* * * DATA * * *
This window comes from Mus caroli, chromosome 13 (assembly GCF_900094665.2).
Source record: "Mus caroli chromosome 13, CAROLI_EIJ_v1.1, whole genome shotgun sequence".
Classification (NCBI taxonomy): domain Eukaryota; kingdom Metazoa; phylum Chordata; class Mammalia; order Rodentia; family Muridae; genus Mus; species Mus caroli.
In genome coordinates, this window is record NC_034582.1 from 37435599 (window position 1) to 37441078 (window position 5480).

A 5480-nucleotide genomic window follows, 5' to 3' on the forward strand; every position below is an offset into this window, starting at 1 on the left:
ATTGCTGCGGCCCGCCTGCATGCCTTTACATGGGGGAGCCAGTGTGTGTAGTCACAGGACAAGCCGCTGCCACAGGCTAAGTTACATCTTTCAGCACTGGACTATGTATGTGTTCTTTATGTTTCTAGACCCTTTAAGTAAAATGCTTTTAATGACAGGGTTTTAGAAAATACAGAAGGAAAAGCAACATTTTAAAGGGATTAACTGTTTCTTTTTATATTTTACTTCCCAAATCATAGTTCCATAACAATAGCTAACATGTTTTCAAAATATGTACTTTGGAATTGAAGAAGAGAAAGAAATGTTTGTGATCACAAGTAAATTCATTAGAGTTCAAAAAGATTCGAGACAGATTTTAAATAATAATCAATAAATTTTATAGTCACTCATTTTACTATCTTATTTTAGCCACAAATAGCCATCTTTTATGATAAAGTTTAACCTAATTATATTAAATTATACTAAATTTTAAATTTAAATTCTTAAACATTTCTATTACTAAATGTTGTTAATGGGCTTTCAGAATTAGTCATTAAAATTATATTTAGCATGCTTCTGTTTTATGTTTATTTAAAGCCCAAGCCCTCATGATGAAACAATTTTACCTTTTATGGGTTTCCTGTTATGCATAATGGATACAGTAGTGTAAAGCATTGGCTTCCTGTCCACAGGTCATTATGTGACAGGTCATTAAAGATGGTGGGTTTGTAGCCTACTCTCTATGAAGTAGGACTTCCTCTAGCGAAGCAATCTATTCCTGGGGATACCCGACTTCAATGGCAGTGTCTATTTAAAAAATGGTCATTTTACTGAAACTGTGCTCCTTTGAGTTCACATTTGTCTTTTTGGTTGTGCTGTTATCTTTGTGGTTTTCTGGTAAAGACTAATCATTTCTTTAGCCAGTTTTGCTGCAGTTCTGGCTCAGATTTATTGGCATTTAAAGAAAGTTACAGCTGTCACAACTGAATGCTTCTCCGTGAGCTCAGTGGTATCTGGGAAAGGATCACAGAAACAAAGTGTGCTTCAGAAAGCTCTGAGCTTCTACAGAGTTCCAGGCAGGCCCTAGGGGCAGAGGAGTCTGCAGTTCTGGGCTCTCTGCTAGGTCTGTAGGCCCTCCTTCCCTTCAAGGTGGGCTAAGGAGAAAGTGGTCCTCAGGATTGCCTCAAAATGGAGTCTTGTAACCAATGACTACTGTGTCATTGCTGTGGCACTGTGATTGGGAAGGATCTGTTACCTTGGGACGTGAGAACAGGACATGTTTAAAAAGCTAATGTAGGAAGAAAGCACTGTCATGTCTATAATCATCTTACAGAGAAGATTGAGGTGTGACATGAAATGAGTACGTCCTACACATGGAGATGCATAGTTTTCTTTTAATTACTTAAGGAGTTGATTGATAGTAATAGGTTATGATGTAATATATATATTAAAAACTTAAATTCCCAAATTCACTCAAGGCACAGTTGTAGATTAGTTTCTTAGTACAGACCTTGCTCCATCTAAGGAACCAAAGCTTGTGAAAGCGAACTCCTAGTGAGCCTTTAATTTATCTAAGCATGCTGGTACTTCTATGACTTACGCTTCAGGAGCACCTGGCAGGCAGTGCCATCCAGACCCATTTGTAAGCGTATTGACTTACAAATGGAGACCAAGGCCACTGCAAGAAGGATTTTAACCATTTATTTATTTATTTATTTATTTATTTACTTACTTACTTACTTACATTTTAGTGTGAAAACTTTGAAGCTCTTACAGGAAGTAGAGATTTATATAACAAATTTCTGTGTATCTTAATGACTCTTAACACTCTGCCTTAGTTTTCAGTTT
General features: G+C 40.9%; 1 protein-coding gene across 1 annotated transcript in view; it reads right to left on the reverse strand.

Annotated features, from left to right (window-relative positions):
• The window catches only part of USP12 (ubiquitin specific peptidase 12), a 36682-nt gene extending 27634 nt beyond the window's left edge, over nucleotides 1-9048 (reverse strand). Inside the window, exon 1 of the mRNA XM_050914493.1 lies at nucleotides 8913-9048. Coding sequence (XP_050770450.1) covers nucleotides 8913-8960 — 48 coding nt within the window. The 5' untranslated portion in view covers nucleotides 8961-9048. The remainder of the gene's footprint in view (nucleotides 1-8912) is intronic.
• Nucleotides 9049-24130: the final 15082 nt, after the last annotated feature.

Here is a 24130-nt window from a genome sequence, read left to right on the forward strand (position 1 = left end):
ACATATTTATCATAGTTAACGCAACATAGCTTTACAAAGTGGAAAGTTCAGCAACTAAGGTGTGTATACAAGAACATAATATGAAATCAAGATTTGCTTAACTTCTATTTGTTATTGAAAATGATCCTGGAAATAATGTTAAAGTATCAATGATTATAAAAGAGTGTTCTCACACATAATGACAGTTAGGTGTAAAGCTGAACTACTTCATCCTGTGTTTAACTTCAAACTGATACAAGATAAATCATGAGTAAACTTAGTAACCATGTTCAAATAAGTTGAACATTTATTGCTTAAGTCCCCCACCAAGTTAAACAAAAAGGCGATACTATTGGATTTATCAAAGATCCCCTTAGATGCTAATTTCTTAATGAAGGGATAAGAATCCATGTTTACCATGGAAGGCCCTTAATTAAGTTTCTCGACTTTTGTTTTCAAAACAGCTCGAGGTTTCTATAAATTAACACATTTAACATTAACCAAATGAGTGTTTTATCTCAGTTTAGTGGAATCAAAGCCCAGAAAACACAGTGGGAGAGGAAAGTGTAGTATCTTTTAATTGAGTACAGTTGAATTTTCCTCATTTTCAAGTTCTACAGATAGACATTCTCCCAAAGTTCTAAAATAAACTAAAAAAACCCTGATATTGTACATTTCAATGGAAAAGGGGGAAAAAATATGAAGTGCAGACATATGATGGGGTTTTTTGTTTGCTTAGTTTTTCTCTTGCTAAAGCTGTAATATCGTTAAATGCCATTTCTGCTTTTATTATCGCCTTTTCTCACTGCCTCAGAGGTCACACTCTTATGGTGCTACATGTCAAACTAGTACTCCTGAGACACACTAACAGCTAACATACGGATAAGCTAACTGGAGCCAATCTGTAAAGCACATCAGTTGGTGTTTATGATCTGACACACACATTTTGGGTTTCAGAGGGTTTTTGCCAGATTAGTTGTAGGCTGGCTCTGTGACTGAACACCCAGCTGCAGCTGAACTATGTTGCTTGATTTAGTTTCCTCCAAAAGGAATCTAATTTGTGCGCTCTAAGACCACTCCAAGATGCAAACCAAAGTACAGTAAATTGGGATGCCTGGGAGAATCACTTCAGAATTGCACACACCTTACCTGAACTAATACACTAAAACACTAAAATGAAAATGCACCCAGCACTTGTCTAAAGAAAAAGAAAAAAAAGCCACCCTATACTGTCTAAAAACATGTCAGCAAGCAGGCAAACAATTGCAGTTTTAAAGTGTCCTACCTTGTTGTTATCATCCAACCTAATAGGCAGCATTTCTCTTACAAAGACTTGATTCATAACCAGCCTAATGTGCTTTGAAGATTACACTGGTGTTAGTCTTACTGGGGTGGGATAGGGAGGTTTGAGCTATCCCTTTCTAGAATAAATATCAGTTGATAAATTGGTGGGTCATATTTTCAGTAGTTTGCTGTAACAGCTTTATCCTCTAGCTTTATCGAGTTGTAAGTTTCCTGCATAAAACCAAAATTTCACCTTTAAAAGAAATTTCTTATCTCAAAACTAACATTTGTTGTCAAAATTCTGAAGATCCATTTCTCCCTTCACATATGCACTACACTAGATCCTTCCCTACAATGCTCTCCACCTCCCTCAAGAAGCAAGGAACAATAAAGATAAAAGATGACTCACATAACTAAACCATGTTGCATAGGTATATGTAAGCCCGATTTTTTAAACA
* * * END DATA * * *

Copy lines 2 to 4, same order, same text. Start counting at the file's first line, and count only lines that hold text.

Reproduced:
Source record: "Mus caroli chromosome 13, CAROLI_EIJ_v1.1, whole genome shotgun sequence".
Classification (NCBI taxonomy): domain Eukaryota; kingdom Metazoa; phylum Chordata; class Mammalia; order Rodentia; family Muridae; genus Mus; species Mus caroli.
In genome coordinates, this window is record NC_034582.1 from 37435599 (window position 1) to 37441078 (window position 5480).